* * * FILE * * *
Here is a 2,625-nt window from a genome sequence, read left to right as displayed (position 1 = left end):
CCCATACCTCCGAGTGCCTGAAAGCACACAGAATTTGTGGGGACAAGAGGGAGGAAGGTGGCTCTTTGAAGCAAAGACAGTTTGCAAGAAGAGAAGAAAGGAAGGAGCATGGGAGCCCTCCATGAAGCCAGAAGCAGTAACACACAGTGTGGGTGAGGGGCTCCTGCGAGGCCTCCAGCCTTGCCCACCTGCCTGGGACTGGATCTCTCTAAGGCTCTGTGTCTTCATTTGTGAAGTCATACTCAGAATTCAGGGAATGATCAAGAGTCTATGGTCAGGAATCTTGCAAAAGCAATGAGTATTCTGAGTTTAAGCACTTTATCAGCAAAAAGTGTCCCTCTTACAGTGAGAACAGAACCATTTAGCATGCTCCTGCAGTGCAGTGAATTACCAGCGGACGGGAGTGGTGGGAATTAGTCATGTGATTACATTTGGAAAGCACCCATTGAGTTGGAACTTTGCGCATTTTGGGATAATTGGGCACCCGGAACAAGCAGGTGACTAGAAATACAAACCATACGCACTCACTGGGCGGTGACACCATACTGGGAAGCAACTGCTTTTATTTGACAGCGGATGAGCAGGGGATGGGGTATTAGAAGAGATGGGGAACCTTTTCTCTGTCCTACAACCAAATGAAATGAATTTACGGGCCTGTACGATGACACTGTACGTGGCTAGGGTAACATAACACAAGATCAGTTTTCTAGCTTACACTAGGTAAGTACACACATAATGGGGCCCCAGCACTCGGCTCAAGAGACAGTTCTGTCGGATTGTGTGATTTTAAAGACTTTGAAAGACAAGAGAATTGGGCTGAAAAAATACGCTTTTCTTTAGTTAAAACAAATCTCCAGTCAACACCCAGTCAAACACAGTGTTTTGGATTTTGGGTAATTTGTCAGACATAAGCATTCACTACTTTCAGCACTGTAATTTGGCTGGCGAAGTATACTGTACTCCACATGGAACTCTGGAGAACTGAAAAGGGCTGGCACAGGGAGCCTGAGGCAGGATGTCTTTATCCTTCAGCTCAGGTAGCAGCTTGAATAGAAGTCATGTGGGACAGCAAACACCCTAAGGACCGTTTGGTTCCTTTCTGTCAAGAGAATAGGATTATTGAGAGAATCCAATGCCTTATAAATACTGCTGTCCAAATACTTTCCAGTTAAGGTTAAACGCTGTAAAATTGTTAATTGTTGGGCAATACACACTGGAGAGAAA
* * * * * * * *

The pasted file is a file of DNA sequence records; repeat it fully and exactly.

Here is a 2,625-nt window from a genome sequence, read left to right as displayed (position 1 = left end):
CCCATACCTCCGAGTGCCTGAAAGCACACAGAATTTGTGGGGACAAGAGGGAGGAAGGTGGCTCTTTGAAGCAAAGACAGTTTGCAAGAAGAGAAGAAAGGAAGGAGCATGGGAGCCCTCCATGAAGCCAGAAGCAGTAACACACAGTGTGGGTGAGGGGCTCCTGCGAGGCCTCCAGCCTTGCCCACCTGCCTGGGACTGGATCTCTCTAAGGCTCTGTGTCTTCATTTGTGAAGTCATACTCAGAATTCAGGGAATGATCAAGAGTCTATGGTCAGGAATCTTGCAAAAGCAATGAGTATTCTGAGTTTAAGCACTTTATCAGCAAAAAGTGTCCCTCTTACAGTGAGAACAGAACCATTTAGCATGCTCCTGCAGTGCAGTGAATTACCAGCGGACGGGAGTGGTGGGAATTAGTCATGTGATTACATTTGGAAAGCACCCATTGAGTTGGAACTTTGCGCATTTTGGGATAATTGGGCACCCGGAACAAGCAGGTGACTAGAAATACAAACCATACGCACTCACTGGGCGGTGACACCATACTGGGAAGCAACTGCTTTTATTTGACAGCGGATGAGCAGGGGATGGGGTATTAGAAGAGATGGGGAACCTTTTCTCTGTCCTACAACCAAATGAAATGAATTTACGGGCCTGTACGATGACACTGTACGTGGCTAGGGTAACATAACACAAGATCAGTTTTCTAGCTTACACTAGGTAAGTACACACATAATGGGGCCCCAGCACTCGGCTCAAGAGACAGTTCTGTCGGATTGTGTGATTTTAAAGACTTTGAAAGACAAGAGAATTGGGCTGAAAAAATACGCTTTTCTTTAGTTAAAACAAATCTCCAGTCAACACCCAGTCAAACACAGTGTTTTGGATTTTGGGTAATTTGTCAGACATAAGCATTCACTACTTTCAGCACTGTAATTTGGCTGGCGAAGTATACTGTACTCCACATGGAACTCTGGAGAACTGAAAAGGGCTGGCACAGGGAGCCTGAGGCAGGATGTCTTTATCCTTCAGCTCAGGTAGCAGCTTGAATAGAAGTCATGTGGGACAGCAAACACCCTAAGGACCGTTTGGTTCCTTTCTGTCAAGAGAATAGGATTATTGAGAGAATCCAATGCCTTATAAATACTGCTGTCCAAATACTTTCCAGTTAAGGTTAAACGCTGTAAAATTGTTAATTGTTGGGCAATACACACTGGAGAGAAA